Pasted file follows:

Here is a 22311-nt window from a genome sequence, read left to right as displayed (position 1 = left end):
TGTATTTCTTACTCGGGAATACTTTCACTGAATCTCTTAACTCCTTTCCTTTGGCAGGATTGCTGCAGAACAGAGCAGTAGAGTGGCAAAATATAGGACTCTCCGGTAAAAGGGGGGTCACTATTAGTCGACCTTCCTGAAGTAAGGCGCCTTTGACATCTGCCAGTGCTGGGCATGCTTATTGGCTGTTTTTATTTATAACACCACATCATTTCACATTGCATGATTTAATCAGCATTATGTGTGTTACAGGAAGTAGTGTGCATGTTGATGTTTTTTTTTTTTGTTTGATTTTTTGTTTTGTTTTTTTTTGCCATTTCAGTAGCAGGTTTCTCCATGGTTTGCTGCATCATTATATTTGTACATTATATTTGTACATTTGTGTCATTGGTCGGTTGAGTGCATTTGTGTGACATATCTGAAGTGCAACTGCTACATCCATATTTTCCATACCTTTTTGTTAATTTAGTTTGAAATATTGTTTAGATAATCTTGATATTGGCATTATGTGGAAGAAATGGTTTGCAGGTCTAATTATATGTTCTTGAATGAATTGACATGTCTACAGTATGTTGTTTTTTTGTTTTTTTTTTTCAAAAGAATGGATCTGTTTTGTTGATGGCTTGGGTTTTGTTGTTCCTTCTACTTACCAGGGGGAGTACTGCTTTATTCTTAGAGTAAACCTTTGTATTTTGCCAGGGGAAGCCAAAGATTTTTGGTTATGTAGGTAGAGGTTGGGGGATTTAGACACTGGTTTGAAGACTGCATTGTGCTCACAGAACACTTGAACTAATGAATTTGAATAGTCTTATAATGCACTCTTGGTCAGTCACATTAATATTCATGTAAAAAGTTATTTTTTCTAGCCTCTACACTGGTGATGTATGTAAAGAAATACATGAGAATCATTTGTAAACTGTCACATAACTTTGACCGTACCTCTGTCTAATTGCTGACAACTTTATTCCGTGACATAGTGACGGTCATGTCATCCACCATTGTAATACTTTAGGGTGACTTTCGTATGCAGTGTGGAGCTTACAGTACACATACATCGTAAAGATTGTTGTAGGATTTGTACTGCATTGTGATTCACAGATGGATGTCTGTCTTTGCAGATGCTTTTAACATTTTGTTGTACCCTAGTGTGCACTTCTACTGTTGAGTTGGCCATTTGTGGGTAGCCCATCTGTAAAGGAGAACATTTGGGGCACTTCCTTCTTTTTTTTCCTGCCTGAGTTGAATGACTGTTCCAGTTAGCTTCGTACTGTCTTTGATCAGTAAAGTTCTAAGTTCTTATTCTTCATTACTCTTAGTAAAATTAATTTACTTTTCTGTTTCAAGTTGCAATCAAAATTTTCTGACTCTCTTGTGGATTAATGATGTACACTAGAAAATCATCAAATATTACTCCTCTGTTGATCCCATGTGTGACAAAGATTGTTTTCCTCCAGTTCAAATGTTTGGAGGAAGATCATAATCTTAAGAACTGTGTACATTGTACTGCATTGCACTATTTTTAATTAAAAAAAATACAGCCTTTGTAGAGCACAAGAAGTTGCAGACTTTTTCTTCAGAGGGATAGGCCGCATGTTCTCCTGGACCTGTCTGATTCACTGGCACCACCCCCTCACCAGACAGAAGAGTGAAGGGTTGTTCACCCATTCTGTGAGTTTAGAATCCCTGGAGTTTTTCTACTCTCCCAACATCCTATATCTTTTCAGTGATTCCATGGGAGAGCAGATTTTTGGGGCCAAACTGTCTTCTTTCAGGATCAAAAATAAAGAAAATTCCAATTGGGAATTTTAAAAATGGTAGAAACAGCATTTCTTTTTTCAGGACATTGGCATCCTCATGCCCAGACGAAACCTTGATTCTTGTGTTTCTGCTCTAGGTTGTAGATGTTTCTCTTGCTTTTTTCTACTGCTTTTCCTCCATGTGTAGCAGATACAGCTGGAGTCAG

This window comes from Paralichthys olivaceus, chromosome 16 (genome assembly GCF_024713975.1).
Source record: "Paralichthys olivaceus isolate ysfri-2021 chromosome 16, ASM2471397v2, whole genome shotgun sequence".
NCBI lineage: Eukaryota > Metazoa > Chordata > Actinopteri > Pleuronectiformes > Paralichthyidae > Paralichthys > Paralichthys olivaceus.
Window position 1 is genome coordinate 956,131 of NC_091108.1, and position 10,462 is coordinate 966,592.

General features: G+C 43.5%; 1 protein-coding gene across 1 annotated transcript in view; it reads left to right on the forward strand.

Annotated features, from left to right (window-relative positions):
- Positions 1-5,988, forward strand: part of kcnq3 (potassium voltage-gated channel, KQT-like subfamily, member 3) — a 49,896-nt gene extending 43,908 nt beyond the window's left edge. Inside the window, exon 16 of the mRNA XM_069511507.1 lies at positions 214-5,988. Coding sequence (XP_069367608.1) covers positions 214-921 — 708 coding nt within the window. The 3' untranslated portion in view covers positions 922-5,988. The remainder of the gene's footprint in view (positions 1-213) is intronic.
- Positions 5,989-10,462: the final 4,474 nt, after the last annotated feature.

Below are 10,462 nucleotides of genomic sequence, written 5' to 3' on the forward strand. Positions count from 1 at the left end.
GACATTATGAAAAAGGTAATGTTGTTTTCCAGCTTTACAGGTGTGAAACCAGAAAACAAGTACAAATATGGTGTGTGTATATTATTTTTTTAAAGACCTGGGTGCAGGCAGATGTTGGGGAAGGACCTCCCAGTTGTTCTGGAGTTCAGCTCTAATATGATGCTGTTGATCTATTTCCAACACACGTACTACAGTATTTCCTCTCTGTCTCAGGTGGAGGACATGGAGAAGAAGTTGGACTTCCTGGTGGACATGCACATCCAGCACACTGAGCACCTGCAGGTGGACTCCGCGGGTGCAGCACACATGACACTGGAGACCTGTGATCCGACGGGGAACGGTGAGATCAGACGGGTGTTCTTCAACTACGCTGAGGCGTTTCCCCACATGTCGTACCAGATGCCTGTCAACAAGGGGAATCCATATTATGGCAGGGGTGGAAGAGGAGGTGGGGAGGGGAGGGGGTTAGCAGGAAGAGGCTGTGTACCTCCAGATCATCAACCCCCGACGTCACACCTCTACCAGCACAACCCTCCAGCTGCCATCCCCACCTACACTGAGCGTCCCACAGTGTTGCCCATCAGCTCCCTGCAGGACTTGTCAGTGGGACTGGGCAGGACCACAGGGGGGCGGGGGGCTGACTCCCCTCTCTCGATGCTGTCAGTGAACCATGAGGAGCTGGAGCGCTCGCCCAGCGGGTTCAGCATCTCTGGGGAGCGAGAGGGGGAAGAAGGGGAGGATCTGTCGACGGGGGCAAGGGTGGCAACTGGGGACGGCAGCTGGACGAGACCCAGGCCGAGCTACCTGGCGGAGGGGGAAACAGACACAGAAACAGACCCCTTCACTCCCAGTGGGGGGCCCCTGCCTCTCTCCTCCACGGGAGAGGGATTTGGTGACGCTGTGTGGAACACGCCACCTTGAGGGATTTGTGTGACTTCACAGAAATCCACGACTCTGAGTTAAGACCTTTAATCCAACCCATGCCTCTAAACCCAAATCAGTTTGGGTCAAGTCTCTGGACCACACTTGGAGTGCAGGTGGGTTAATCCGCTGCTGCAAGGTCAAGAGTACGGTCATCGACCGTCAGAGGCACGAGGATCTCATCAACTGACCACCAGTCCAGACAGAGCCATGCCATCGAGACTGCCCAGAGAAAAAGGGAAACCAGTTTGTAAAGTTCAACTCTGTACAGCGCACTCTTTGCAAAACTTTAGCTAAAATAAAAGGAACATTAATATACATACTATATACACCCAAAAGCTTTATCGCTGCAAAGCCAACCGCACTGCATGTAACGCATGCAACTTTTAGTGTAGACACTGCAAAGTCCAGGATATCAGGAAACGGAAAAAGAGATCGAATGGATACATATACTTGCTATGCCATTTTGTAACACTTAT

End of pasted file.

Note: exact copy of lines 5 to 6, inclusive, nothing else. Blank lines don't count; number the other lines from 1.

NCBI lineage: Eukaryota > Metazoa > Chordata > Actinopteri > Pleuronectiformes > Paralichthyidae > Paralichthys > Paralichthys olivaceus.
Window position 1 is genome coordinate 956,131 of NC_091108.1, and position 10,462 is coordinate 966,592.